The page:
Just so you know, nobody turns into a cockroach, and nobody dies constructing the Trans-Siberian railroad, and nobody is forced to carry buckets of urine, like Ivan Denisovich. But it's still pretty dire for the Master, thanks to Mr. Grimes' deliriously self-loathing performance, and the outrageous forces he's up against. Margarita, meantime, is a figure of uneasy fancy and flight, taking up with a gracious, domineering Satan (Tom Hickey) out of hope and hopelessness. But this particular Devil is also a bit of a Prospero who's cast away on a whole planet of Calibans, exacting judgment on all the posing Bolsheviks who foolishly cross his path, while his Technicolor minions strike unnerving poses with dread conviction. He's as subtly stylish as she is lovely and care-worn.

Edward Kemp's dazzling adaptation manages to rebel against both Earthly tyranny and spiritual guilt at the same time, thanks to the regal justice meted out by its strange devils, and the endless, Christ-like suffering of the artist to lead men out of darkness. And, notwithstanding that final (unexpectedly) transformative little speech by a cowering lunatic (Kyle A. Gibson) at the very end, the Dramatic universe does finally seem to regain its natural shape, one way or another.

The mostly monochromatic dress is by the endlessly resourceful Joanna Melville, with make-up by Aly Renee Amidei like something out of The Threepenny Opera. And the swirling, other-worldly movement that makes the second act zoom by is courtesy of choreographer Eileen Mallary. The magic tricks, supplied by Brett Schneider, are mostly for cheap laughs, but director Contey also pulls more than a few surprising rabbits out of his hat, in the course of the night, too.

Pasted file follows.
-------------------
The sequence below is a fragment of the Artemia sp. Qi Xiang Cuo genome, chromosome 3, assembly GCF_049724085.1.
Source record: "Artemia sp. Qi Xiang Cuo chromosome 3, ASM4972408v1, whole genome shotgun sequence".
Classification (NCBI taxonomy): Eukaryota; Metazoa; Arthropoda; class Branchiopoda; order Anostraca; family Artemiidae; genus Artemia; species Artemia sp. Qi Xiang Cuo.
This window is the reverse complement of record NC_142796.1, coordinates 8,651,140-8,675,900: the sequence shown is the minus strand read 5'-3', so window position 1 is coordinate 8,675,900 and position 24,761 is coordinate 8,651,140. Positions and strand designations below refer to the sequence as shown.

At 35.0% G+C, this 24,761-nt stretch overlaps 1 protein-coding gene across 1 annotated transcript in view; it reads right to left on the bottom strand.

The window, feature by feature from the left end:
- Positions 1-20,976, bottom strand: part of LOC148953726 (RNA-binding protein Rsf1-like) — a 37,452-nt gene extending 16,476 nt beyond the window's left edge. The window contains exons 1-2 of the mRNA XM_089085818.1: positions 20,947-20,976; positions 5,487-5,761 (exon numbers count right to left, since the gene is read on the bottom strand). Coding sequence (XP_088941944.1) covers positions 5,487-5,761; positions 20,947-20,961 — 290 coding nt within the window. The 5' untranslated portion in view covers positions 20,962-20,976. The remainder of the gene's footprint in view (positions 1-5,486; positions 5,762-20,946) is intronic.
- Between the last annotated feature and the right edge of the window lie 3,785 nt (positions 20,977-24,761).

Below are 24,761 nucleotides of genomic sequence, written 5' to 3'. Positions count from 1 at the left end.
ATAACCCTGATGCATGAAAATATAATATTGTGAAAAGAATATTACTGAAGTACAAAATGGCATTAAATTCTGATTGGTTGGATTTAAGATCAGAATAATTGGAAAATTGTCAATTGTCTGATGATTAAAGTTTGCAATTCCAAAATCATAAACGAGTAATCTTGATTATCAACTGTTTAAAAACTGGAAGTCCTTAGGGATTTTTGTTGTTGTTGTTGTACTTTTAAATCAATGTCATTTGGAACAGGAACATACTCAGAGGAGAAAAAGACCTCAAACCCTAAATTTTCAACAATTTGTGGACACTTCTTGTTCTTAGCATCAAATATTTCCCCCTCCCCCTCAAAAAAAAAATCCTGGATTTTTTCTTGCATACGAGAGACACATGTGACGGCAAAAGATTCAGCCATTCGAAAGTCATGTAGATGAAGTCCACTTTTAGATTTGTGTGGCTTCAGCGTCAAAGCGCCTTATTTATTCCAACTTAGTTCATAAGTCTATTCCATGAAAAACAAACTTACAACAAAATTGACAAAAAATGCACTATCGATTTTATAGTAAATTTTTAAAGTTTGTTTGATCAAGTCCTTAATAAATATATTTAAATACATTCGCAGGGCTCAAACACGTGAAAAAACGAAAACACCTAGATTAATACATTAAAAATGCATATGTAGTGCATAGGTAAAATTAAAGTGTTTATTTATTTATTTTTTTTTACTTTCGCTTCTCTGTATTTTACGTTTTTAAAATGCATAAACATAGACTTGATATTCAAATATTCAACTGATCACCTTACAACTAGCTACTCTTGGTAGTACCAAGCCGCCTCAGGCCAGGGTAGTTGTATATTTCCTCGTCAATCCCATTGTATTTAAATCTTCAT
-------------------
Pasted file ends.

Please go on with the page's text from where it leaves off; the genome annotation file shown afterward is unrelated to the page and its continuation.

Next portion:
A mad triumph. Five stars.

Did I like it? Yes, I even liked it.

Through April 2, 2011. The pleasant old black-box theater is located at 3829 North Broadway, Chicago IL, 60613, and up a flight of stairs on the second floor. For more information, visit them on-line at www.strawdog.org or call (773) 528-9696.

Cast
The Master: Dennis Grimes
Margarita: Justine Turner*
Woland: Tom Hickey*
Fagott: Danny Taylor
Behemoth: Anderson Lawfer*
Azazello: Anita Deely*
Hella/Signora Tofana/Magic Hand: Loretta Rezos
Trepan/Caligula/Madame Archibaldikova/Magic Hand: Dan Granata
Rimsky/Lucrezia Borgia/Frieda/Magic Hand: Christy Arington
Varukha/Maitre Jacques/Magic Hand: John Stovkis
Kaifa/Andrei: Cameron Johnson
Pilate/Stravinsky: Ian Maxwell
Ratslayer/Glumov/Jack the Ripper/Magic Hand: Jude Roche
Aloysiius/Secretary/Nurse/Magic Hand: Shane Brady
Berlioz/Archibaldovich/Marquis de Sade/Magic Hand: Ron Thomas
Ivan: Kyle A. Gibson
Pagoda/Robert Dudley/Magic Hand: John Wilson
Natasha/Messalina/Ariman/Magic Hand: Sarah Goeden

Crew
Director: Louis Contey
Scenic Design: Joe Schermoly
Costume Design: Joanna Melville
Lighting Design: Sean Mallary*
Hair & Makeup Design: Aly Renee Amidei*
Sound Design: Mikhail Fiksel*, USA
Properties Design: D.J. Reed
Choreography: Eileen Mallary
Magic Design: Brett Schneider
Dramaturgy: Maren Robinson
Production Manager: Cortney Hurley*
Stage Manager: Ellen Willett
Casting Director: Michael Caloia*

* Denotes Strawdog Company Member


Photo
Chris Ocken

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-- John Olson